Martin Luther King Day is observed on the third Monday of January every year in the US.
Martin Luther King, Jr. day also abbreviated as MLK Day is a federal holiday in the US. The first MLK Day observed in the US on January 20, 1986.
The voice of Martin Luther King Jr. is the most important and influential in the civil rights movement history of the US. From the mid-1950s until his assassination in 1968, Martin Luther King played a key role in the elimination of racial segregation from the US.
Martin Luther King Jr. struggled to realize the Americans that all men are created equal so all men deserve equal rights. He fought for the equal rights of African – Americans through nonviolent protests and resistance.
He was the major driving force behind the Montgomery Bus Boycott and the 1963 March on Washington DC, which helped in making landmark legislation such as the Civil Rights Act and Voting Rights Act.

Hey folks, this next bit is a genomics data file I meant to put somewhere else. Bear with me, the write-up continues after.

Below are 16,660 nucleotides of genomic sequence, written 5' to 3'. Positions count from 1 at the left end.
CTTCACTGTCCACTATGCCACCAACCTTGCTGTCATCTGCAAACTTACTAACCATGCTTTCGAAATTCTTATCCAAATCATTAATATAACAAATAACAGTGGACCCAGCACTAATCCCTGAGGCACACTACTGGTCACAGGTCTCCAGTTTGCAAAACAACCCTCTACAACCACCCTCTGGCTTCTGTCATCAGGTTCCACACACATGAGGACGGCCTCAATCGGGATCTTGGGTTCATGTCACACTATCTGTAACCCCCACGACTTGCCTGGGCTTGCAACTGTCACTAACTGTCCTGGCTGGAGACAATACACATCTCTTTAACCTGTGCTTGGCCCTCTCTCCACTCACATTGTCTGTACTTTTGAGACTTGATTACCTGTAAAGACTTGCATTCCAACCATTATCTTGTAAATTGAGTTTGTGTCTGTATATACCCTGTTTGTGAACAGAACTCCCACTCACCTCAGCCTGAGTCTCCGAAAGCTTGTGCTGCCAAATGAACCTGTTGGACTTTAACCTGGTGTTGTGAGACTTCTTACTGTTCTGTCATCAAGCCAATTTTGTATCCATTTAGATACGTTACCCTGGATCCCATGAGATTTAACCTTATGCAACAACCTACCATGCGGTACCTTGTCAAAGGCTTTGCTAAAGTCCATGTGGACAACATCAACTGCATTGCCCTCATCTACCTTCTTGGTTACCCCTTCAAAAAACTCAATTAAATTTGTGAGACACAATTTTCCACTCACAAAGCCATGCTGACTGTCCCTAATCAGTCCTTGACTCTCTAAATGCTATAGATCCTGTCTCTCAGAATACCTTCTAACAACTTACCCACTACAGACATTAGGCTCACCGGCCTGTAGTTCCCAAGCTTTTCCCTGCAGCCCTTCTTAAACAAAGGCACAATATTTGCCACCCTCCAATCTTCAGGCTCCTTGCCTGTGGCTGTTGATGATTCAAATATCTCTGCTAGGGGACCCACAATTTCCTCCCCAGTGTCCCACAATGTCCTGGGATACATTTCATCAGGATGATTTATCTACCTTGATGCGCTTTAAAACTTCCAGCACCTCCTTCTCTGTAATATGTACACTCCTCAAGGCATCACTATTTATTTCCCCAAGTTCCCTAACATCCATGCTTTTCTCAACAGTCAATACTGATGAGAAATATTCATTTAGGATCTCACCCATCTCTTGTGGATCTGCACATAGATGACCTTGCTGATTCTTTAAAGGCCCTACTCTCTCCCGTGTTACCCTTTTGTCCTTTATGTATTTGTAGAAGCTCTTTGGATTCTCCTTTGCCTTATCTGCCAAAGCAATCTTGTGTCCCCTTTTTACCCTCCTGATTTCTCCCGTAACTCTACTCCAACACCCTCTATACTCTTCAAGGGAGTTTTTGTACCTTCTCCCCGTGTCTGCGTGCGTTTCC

Noble Peace Prize awarded to Martin Luther King Day in 1964 as an admiration of his monumental work. He was the youngest person of the time to receive such an honor.
King assassinated in Memphis on April 4, 1968, at 39 years. He is remembered every year on the 3rd Monday of January since 1986 as Martin Luther King Jr. Day.
Historical Background of MLK Day
From King’s assassination to the first MLK Day, there is a struggle of about 18 years from MLK followers.
Martin Luther King Jr. was killed on April 4, 1968, whereas the first Martin Luther King Day observed on January 20, 1986, in the US about 18 years after the MLK death.